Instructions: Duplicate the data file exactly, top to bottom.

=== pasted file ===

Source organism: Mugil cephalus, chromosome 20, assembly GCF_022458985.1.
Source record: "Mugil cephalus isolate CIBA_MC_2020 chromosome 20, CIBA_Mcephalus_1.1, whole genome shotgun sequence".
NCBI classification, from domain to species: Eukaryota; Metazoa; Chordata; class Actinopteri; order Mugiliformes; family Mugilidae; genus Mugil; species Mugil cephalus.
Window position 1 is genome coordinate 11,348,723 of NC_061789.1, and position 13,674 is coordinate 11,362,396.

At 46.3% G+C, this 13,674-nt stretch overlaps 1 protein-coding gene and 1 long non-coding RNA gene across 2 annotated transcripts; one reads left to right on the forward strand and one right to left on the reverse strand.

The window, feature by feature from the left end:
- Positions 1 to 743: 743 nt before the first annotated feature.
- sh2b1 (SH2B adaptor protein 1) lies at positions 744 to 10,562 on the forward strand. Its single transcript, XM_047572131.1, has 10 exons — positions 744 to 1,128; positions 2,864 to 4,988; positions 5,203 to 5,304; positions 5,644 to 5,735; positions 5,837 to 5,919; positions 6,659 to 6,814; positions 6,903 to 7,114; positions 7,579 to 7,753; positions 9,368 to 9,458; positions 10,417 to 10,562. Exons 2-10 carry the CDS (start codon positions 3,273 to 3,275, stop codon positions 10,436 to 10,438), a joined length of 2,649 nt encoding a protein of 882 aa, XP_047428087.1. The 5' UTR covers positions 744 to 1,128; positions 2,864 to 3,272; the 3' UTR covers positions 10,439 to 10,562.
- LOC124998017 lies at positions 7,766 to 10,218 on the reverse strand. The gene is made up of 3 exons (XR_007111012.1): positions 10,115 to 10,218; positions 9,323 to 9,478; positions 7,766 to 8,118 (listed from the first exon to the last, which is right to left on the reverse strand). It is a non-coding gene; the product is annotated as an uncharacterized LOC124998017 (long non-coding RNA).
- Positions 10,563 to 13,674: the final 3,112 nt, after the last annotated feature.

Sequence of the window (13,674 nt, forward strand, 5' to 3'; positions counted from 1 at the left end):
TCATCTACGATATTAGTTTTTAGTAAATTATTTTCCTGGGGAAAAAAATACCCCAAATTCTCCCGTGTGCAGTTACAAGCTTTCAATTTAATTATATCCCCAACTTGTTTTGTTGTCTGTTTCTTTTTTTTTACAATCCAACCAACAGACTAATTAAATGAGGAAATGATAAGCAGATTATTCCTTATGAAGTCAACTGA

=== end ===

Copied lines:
Source organism: Mugil cephalus, chromosome 20, assembly GCF_022458985.1.
Source record: "Mugil cephalus isolate CIBA_MC_2020 chromosome 20, CIBA_Mcephalus_1.1, whole genome shotgun sequence".
NCBI classification, from domain to species: Eukaryota; Metazoa; Chordata; class Actinopteri; order Mugiliformes; family Mugilidae; genus Mugil; species Mugil cephalus.
Window position 1 is genome coordinate 11,348,723 of NC_061789.1, and position 13,674 is coordinate 11,362,396.

At 46.3% G+C, this 13,674-nt stretch overlaps 1 protein-coding gene and 1 long non-coding RNA gene across 2 annotated transcripts; one reads left to right on the forward strand and one right to left on the reverse strand.

The window, feature by feature from the left end:
- Positions 1 to 743: 743 nt before the first annotated feature.
- sh2b1 (SH2B adaptor protein 1) lies at positions 744 to 10,562 on the forward strand. Its single transcript, XM_047572131.1, has 10 exons — positions 744 to 1,128; positions 2,864 to 4,988; positions 5,203 to 5,304; positions 5,644 to 5,735; positions 5,837 to 5,919; positions 6,659 to 6,814; positions 6,903 to 7,114; positions 7,579 to 7,753; positions 9,368 to 9,458; positions 10,417 to 10,562. Exons 2-10 carry the CDS (start codon positions 3,273 to 3,275, stop codon positions 10,436 to 10,438), a joined length of 2,649 nt encoding a protein of 882 aa, XP_047428087.1. The 5' UTR covers positions 744 to 1,128; positions 2,864 to 3,272; the 3' UTR covers positions 10,439 to 10,562.
- LOC124998017 lies at positions 7,766 to 10,218 on the reverse strand. The gene is made up of 3 exons (XR_007111012.1): positions 10,115 to 10,218; positions 9,323 to 9,478; positions 7,766 to 8,118 (listed from the first exon to the last, which is right to left on the reverse strand). It is a non-coding gene; the product is annotated as an uncharacterized LOC124998017 (long non-coding RNA).
- Positions 10,563 to 13,674: the final 3,112 nt, after the last annotated feature.

Sequence of the window (13,674 nt, forward strand, 5' to 3'; positions counted from 1 at the left end):
TCATCTACGATATTAGTTTTTAGTAAATTATTTTCCTGGGGAAAAAAATACCCCAAATTCTCCCGTGTGCAGTTACAAGCTTTCAATTTAATTATATCCCCAACTTGTTTTGTTGTCTGTTTCTTTTTTTTTACAATCCAACCAACAGACTAATTAAATGAGGAAATGATAAGCAGATTATTCCTTATGAAGTCAACTGA